Teaching a Baby to Self Soothe

It’s the age old advice that you get when you first have a baby, and something that you strive for with each nap and bedtime.  Being able to put your baby down in the crib, completely awake, eyes wide open, and walk away.  You can close the door, go downstairs, and have that much deserved cup of coffee all alone!  Sounds glorious right?!?  It is possible and most babies are capable of doing it pretty early on.  So what’s the secret trick?  No secret, just a lot of work on our end.

The first thing that you have to look out for is an appropriate awake time.  This is something that is constantly changing with age, so it’s important that the awake windows are appropriate for the baby’s age.  Awake time is how long a baby can stay awake before needing to take a nap.  A 6 week old baby can only stay awake for about 45 minutes on average, and that includes feeding time!  So aim for naps to be about 45 minutes after a baby wakes up.  For a 6 month old, it’s more like 2 – 2.5 hours.

The second most important thing is to create a consistent and soothing bedtime routine.  You can also do this for naps, just have it be a shortened version since you’ll be doing it multiple times a day.  It can be as simple as walking into the nursery, swaddling, and placing down in the crib.  Or you can do an extended routine at bedtime with a bath, massage, story, lullaby, etc.  It doesn’t matter so much what you put into the routine, what matters is that you are doing the same sequence of events, EVERY SINGLE TIME.  Although mundane to us, it creates a secure environment for your baby, as they can count on the routine happening the same each time.  Consistency pays off because eventually simply doing the bedtime routine in and of itself will make the baby feel tired.

If your baby is used to falling asleep while nursing or getting a bottle, then you’ll want to break that feed to sleep association.  The easiest way to do this is move their feeding session from the end of the routine to the beginning of the routine.  If your normal routine is: bath-jammies-feed-bed, then you change that to feed-bath-jammies-bed.  When baby is having a really hard time staying awake during feedings, take them into a brightly lit room for the feed, and remove the nipple from their mouth each time their eyes roll back and they are about to fall sleep.  This sends a clear message that feeding and sleeping don’t go together.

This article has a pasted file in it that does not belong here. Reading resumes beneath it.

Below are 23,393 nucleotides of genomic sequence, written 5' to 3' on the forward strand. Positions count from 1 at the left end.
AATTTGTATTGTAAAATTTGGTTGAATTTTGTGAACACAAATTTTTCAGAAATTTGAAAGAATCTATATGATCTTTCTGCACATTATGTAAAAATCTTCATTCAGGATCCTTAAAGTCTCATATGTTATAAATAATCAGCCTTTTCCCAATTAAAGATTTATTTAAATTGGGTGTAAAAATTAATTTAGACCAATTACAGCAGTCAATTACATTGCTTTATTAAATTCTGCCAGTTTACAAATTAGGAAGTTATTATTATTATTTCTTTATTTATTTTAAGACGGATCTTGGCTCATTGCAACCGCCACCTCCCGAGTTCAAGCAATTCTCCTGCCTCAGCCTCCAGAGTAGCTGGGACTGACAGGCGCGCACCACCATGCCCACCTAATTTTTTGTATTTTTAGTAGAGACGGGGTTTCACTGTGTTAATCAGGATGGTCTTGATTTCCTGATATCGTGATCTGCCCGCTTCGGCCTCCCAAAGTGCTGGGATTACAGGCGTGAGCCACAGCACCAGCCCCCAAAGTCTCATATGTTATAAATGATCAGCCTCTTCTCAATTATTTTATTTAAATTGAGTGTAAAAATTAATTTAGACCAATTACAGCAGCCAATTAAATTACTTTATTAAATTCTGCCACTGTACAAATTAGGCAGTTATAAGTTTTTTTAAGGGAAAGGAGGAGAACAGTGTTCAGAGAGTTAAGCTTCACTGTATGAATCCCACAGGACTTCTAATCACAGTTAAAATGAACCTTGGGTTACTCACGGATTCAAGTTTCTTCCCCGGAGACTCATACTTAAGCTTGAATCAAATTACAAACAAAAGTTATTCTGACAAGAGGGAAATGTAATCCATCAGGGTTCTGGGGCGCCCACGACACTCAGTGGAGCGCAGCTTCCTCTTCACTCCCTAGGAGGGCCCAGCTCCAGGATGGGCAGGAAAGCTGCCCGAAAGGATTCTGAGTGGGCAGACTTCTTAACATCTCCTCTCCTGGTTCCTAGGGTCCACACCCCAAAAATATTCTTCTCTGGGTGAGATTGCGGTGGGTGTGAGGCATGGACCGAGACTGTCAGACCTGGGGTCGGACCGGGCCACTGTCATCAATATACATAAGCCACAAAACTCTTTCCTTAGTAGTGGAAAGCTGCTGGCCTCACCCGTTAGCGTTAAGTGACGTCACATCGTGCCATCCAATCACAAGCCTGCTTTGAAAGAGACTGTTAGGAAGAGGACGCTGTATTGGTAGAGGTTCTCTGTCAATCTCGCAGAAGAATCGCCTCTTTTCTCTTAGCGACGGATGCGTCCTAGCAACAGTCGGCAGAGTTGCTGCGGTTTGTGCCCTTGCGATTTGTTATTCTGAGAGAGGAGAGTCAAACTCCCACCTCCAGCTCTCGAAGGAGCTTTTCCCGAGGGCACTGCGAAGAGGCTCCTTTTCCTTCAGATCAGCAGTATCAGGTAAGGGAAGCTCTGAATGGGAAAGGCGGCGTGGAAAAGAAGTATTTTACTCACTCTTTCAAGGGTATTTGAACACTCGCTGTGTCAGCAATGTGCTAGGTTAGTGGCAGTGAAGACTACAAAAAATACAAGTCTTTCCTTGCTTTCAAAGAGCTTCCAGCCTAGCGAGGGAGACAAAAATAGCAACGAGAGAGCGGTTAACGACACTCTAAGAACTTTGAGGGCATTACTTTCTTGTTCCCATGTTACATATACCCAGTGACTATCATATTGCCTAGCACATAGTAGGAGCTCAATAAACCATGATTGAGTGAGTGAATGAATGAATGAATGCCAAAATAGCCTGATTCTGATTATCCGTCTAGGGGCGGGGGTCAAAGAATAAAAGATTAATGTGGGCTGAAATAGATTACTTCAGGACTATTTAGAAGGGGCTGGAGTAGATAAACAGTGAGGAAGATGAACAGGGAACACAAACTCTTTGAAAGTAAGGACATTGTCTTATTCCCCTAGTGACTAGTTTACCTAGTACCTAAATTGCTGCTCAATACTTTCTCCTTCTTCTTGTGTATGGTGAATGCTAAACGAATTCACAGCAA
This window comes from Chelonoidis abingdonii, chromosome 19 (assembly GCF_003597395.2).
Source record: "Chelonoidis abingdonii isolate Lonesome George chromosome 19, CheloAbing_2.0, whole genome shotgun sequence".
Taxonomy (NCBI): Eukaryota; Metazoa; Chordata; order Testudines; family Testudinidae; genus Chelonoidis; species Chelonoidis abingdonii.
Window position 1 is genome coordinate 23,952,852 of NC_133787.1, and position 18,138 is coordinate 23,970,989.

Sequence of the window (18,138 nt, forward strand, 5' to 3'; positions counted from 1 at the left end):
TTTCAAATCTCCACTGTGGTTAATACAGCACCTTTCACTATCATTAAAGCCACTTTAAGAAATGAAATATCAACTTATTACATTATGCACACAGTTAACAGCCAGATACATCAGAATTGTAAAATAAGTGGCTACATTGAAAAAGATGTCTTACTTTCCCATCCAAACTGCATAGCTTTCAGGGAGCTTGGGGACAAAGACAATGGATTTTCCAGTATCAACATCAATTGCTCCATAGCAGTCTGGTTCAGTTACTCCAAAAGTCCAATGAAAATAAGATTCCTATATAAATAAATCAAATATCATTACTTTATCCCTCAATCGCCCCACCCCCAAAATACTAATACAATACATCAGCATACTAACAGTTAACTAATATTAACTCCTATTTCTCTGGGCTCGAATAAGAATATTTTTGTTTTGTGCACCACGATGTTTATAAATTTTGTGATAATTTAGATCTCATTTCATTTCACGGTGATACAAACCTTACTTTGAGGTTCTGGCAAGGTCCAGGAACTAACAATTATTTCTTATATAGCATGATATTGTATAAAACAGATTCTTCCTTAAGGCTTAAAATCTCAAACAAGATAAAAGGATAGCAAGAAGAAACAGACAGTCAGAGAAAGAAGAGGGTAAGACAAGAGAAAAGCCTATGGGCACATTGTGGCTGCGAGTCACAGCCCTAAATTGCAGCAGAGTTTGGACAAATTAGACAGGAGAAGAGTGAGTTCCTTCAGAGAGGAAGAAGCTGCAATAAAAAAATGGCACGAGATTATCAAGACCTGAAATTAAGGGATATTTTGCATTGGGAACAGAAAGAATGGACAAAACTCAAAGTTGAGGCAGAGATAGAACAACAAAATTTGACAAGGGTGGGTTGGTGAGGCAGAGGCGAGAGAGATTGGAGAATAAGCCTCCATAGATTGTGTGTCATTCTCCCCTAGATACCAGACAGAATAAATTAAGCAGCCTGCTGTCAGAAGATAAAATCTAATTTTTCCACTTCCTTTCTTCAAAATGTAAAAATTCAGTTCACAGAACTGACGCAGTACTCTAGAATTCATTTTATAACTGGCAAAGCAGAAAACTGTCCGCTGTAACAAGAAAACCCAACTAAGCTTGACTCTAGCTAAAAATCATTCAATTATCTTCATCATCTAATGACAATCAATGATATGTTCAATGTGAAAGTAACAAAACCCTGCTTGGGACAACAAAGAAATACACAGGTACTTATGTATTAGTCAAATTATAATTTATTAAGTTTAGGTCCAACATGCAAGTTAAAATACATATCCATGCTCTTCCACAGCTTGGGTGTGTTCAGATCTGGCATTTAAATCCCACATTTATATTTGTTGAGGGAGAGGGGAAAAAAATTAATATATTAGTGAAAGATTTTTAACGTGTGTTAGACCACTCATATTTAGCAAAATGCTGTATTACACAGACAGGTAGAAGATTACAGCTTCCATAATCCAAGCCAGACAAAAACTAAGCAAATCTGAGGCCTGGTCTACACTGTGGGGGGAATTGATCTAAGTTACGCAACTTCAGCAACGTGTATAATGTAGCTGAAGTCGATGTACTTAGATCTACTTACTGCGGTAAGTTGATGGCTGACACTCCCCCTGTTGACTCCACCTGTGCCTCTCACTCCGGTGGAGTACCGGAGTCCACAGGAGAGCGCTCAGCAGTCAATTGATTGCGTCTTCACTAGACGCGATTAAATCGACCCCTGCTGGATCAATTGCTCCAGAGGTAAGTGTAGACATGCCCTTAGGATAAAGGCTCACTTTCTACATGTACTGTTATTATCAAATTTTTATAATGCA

Place your baby in their crib completely awake, not drowsy.  This is the scariest part, but with practice the baby will catch on and it will work.  When they’re in the first few weeks of life, just wait and see what they will do.  Depending on their temperament, they may be happy to be alone in their crib, or start screaming bloody murder – but we won’t know until we try.  Build up the time from there.

Pick a behavioral training method that you’re comfortable with and stay consistent with it.  Avoid trying a method for 1-2 nights, giving up, and trying another one right away because you end up feeling like nothing works.  If you feel confused about what is happening, imagine how your baby feels!  Some methods involve baby being on their own in their sleep space, while others will have you be present and then systematically faded out.  All of the methods out there are effective, so long as you stay consistent.

Lastly, make sure their sleep environment is on point.  It’s hard to settle down and feel calm if your environment is out of whack.  Blackout curtains (think of a Vegas hotel room) where you cannot see your hand in front of your face, white noise (pure static that doesn’t shut off the whole night/nap), cool temperature (68-72 degrees), air flow, and neutral colors are the main components to a calm nursery.

Remember that it takes time!  Don’t expect your newborn or infant to figure it out immediately.  Coach them along the way and be flexible in how they soothe.  Some babies will suck their thumb, play with their hair, rub their feet on the mattress, chew on their lovey, or even tap their head against a wall.  These are all normal self-soothing techniques and if your baby can find theirs, go with it and don’t look back!